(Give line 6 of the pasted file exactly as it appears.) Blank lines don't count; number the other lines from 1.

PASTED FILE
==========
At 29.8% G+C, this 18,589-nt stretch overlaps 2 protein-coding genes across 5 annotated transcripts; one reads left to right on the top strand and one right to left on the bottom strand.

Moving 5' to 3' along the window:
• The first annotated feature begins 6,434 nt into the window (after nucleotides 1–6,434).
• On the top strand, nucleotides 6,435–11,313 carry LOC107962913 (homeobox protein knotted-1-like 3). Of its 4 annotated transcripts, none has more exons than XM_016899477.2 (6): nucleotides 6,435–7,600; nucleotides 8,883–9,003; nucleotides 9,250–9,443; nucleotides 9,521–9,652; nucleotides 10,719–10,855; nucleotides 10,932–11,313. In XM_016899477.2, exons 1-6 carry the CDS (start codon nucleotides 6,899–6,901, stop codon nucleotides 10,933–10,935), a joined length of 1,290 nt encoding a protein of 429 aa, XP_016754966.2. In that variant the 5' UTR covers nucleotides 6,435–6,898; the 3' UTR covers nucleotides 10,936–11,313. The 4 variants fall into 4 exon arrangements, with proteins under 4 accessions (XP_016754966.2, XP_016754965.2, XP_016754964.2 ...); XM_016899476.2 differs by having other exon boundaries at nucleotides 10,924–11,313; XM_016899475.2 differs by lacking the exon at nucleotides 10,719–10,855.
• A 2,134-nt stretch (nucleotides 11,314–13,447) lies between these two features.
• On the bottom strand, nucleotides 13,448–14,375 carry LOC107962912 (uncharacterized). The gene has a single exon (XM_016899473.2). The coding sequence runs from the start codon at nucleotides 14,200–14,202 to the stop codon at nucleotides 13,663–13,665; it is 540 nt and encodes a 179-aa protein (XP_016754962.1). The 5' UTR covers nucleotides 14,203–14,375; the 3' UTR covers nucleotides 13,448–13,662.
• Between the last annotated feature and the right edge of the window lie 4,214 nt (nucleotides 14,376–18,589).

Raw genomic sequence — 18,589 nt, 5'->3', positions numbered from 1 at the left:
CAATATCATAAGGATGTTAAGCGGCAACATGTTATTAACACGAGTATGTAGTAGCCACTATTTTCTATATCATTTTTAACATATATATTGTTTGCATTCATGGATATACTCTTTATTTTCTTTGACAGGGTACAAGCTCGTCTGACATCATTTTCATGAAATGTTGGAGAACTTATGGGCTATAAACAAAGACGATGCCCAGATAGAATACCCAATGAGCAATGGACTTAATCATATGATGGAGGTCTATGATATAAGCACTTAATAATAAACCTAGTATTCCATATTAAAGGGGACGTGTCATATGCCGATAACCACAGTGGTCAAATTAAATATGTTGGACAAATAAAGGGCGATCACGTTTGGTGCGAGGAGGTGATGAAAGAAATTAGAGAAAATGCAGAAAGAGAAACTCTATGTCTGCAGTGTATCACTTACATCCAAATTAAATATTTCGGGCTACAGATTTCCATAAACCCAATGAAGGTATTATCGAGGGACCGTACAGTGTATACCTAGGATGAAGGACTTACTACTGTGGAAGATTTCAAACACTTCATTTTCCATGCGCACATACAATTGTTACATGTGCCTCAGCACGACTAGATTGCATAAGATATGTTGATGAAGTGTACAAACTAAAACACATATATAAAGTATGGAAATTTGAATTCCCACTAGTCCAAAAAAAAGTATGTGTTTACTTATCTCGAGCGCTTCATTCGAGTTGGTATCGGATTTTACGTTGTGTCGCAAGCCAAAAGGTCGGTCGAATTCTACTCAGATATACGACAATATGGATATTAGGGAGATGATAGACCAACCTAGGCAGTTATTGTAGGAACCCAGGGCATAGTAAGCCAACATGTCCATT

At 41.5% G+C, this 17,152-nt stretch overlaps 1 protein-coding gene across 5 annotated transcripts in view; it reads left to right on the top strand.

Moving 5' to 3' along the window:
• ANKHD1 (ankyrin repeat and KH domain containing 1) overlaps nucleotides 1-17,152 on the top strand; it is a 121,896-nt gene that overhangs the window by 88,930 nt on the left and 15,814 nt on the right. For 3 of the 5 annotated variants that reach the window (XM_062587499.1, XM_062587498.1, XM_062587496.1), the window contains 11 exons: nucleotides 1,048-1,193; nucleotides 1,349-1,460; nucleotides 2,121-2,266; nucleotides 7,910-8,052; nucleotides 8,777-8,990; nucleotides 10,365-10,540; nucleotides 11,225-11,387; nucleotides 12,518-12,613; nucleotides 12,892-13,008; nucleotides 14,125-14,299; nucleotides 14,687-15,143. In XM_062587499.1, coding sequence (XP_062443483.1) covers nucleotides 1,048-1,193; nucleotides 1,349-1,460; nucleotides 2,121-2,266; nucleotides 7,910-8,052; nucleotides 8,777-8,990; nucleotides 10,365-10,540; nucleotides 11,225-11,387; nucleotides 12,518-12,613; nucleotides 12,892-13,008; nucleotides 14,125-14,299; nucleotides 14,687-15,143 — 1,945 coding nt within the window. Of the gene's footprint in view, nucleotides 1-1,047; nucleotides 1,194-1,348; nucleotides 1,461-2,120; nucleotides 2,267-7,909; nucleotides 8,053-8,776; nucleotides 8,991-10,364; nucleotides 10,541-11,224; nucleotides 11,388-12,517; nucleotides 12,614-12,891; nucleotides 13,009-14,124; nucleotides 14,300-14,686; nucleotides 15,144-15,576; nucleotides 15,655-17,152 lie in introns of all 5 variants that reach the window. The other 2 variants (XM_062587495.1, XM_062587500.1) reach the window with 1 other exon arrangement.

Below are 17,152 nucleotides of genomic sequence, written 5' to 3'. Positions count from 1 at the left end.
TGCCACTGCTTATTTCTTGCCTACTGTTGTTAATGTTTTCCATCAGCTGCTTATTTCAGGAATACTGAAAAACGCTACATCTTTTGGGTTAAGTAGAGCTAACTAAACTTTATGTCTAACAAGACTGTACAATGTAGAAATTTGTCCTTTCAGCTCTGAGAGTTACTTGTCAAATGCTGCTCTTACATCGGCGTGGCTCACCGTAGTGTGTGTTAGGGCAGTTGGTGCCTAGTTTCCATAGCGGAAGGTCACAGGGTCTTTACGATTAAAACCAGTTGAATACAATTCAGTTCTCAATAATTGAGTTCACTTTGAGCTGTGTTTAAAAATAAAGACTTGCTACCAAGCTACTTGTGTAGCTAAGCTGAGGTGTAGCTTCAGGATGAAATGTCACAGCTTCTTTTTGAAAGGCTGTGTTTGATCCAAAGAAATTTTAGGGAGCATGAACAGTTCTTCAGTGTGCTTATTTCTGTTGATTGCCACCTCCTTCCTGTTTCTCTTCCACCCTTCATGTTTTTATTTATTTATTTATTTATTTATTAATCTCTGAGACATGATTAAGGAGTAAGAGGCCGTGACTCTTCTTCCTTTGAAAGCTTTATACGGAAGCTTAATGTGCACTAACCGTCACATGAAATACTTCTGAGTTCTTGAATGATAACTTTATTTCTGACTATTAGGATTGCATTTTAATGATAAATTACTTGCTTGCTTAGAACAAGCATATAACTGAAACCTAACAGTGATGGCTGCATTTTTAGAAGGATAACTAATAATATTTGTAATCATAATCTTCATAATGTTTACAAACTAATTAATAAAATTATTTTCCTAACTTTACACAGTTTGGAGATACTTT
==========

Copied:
• On the bottom strand, nucleotides 13,448–14,375 carry LOC107962912 (uncharacterized). The gene has a single exon (XM_016899473.2). The coding sequence runs from the start codon at nucleotides 14,200–14,202 to the stop codon at nucleotides 13,663–13,665; it is 540 nt and encodes a 179-aa protein (XP_016754962.1). The 5' UTR covers nucleotides 14,203–14,375; the 3' UTR covers nucleotides 13,448–13,662.